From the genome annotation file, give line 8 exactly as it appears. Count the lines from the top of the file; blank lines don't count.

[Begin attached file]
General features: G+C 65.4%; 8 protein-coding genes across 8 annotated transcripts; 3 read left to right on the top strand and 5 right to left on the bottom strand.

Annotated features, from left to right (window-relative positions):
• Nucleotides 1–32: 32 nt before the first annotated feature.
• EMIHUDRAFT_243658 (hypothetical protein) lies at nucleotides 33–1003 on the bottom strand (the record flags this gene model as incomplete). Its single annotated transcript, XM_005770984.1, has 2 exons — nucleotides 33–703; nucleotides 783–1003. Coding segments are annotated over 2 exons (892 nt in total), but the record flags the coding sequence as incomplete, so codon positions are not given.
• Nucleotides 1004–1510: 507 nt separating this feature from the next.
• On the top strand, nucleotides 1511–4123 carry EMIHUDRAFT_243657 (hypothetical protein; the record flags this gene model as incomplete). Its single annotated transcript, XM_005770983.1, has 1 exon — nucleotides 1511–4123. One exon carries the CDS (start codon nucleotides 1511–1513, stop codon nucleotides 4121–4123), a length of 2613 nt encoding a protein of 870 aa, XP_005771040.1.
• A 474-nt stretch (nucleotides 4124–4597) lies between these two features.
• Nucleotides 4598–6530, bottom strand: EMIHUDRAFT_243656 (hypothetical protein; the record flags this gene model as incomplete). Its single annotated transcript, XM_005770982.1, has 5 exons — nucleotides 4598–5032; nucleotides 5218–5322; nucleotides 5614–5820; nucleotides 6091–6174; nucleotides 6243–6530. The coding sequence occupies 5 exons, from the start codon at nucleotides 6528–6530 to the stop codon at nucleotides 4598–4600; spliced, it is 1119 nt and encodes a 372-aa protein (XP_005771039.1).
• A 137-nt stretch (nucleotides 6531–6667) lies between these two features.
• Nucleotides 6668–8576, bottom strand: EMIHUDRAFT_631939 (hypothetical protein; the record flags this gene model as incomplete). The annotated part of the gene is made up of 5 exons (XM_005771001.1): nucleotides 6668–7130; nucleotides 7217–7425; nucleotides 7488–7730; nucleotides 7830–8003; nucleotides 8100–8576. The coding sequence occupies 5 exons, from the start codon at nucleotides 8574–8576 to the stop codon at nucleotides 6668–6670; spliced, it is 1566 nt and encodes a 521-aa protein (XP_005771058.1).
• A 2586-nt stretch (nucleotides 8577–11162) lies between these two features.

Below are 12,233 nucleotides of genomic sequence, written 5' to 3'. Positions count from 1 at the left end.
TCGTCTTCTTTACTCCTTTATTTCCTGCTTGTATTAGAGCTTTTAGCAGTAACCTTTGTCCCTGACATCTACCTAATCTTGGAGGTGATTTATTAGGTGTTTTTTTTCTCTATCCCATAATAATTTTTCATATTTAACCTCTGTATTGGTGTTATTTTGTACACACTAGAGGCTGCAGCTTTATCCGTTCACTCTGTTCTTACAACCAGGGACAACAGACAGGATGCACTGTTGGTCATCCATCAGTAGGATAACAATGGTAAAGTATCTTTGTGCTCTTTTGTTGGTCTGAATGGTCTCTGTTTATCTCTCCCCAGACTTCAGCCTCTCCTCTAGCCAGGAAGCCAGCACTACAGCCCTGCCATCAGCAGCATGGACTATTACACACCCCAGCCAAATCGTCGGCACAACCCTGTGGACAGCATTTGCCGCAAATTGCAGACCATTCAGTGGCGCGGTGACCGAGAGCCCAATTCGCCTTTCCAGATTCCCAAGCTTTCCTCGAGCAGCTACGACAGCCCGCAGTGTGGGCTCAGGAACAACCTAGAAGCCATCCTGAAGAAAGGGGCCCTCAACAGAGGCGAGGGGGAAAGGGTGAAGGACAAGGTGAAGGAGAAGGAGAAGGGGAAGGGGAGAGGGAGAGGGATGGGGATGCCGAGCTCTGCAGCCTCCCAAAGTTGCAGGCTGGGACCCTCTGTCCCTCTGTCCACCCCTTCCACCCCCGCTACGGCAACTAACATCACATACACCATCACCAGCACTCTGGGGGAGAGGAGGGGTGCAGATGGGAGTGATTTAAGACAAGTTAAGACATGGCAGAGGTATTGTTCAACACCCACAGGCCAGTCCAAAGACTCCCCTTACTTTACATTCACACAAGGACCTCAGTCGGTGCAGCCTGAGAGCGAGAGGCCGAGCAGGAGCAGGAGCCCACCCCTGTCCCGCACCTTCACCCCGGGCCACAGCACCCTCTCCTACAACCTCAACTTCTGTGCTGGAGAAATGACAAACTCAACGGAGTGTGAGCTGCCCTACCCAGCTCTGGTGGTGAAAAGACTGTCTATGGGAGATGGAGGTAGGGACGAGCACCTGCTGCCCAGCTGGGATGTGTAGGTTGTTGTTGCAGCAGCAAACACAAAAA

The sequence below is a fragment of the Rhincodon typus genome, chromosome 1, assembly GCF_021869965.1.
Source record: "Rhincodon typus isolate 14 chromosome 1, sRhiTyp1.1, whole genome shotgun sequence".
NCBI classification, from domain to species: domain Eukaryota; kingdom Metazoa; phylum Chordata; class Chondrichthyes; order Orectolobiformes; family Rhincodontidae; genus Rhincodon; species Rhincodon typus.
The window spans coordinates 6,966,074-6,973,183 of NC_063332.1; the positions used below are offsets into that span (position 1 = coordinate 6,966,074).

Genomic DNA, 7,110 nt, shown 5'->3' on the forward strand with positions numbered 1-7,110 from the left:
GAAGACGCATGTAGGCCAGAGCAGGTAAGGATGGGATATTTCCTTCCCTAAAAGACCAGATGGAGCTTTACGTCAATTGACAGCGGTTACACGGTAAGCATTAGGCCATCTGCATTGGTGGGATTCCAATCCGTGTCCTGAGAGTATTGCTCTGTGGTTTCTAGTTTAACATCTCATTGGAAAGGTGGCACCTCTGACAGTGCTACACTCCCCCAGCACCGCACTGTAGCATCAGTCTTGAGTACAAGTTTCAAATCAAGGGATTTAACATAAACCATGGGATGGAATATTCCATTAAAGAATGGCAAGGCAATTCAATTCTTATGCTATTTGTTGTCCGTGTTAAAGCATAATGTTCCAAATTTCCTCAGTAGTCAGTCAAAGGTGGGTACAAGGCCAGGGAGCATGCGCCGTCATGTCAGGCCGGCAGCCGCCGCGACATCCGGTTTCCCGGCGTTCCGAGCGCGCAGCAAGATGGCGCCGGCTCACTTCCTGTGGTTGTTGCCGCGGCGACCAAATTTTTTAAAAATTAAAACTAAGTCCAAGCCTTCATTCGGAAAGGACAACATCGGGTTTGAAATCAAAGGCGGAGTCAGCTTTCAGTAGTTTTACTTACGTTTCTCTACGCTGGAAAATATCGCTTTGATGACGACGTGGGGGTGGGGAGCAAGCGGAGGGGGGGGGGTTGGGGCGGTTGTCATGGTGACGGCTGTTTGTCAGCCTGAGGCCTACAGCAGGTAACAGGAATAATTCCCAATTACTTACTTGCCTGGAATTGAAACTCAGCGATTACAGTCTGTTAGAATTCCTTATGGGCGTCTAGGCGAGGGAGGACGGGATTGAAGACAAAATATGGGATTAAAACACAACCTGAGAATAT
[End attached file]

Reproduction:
• Nucleotides 4598–6530, bottom strand: EMIHUDRAFT_243656 (hypothetical protein; the record flags this gene model as incomplete). Its single annotated transcript, XM_005770982.1, has 5 exons — nucleotides 4598–5032; nucleotides 5218–5322; nucleotides 5614–5820; nucleotides 6091–6174; nucleotides 6243–6530. The coding sequence occupies 5 exons, from the start codon at nucleotides 6528–6530 to the stop codon at nucleotides 4598–4600; spliced, it is 1119 nt and encodes a 372-aa protein (XP_005771039.1).